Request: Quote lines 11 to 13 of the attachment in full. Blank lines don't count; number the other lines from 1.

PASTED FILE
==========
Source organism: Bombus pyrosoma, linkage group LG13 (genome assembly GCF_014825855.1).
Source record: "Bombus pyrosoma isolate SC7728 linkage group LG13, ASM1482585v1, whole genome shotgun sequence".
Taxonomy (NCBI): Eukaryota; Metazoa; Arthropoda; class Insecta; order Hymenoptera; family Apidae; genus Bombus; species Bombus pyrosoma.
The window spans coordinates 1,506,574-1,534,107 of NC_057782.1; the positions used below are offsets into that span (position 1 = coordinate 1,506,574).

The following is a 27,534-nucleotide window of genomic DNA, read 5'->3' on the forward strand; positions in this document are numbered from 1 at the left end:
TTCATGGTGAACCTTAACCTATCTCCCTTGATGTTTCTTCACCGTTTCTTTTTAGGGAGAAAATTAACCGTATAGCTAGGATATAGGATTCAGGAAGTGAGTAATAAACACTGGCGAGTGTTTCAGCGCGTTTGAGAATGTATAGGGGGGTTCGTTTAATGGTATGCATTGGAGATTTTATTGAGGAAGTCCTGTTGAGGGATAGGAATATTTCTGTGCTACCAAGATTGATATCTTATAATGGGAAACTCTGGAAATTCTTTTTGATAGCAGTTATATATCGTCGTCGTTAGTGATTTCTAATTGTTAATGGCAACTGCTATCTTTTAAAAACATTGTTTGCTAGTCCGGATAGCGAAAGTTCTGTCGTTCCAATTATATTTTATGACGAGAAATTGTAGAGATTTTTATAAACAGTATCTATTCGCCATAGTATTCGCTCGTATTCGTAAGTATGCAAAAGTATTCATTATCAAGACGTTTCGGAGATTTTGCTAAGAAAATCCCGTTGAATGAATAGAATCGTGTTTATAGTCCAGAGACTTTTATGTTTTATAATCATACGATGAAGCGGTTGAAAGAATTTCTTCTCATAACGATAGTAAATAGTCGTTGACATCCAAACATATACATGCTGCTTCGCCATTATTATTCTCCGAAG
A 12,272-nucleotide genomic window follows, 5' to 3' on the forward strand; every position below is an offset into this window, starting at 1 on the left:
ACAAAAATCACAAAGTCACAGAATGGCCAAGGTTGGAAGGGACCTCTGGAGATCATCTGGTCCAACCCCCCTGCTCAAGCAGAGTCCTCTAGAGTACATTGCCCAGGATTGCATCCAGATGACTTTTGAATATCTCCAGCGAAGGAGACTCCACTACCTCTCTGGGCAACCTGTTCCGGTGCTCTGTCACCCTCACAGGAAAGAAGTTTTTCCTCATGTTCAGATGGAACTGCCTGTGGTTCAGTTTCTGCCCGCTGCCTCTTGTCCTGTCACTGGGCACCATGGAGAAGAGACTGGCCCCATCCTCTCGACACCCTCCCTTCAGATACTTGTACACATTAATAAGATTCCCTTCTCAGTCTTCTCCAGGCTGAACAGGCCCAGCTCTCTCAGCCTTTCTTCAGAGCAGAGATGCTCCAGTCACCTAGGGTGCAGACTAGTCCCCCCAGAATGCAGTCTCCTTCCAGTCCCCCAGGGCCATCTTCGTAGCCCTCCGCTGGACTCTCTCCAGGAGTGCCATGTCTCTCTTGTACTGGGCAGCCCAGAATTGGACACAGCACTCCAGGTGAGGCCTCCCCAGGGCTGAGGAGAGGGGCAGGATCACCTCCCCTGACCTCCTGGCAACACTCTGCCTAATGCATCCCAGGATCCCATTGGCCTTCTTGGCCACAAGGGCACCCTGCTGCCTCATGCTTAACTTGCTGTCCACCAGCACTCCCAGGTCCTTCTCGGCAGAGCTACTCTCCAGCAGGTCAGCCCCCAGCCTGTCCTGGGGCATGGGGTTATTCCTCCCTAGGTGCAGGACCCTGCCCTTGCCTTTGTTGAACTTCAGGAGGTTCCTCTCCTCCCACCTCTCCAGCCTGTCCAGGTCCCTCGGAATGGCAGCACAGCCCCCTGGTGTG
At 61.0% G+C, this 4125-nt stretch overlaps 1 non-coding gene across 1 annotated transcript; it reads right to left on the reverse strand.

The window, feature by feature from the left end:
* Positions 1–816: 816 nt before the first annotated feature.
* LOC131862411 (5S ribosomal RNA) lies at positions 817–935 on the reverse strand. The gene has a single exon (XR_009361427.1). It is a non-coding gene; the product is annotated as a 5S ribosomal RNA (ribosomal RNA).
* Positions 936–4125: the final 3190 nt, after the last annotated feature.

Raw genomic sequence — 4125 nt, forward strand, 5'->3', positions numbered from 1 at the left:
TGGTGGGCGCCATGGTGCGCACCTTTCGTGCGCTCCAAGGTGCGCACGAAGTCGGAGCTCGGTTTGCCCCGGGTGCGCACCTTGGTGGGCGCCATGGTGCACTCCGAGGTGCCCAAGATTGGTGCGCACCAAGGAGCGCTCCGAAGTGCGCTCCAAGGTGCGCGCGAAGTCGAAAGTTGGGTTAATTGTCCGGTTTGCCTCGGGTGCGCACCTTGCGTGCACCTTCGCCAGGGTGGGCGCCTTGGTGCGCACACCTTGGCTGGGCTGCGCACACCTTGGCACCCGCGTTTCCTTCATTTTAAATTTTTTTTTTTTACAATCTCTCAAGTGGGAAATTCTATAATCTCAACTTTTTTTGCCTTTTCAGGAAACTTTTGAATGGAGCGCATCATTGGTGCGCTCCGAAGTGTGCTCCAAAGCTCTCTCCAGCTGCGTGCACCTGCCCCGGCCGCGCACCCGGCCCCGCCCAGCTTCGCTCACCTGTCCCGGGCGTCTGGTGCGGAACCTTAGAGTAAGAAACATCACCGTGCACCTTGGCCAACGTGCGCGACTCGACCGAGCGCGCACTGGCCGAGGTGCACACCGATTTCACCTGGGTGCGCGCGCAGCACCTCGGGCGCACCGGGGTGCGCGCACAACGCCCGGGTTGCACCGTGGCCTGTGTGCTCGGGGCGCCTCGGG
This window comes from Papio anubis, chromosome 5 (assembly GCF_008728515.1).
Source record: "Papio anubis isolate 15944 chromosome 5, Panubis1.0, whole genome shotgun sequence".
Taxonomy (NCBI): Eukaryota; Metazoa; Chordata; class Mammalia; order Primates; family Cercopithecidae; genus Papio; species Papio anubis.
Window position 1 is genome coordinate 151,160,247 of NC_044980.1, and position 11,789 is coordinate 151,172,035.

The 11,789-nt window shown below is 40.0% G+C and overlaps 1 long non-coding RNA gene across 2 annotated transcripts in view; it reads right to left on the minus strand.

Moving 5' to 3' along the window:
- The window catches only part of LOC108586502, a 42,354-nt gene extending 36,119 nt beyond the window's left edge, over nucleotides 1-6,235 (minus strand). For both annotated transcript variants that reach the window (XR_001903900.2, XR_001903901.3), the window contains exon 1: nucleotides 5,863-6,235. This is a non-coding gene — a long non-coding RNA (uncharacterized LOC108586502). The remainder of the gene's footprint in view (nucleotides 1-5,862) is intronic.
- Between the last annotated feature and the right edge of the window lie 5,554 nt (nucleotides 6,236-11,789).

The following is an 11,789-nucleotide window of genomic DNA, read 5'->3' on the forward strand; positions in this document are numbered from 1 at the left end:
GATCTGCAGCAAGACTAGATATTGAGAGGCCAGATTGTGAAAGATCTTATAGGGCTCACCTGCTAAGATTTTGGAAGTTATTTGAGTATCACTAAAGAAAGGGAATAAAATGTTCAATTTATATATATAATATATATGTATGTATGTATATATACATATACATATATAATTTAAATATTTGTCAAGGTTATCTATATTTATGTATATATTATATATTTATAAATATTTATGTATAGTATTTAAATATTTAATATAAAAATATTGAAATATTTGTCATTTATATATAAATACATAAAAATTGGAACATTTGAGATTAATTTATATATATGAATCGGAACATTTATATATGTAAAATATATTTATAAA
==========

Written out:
* Positions 1–816: 816 nt before the first annotated feature.
* LOC131862411 (5S ribosomal RNA) lies at positions 817–935 on the reverse strand. The gene has a single exon (XR_009361427.1). It is a non-coding gene; the product is annotated as a 5S ribosomal RNA (ribosomal RNA).
* Positions 936–4125: the final 3190 nt, after the last annotated feature.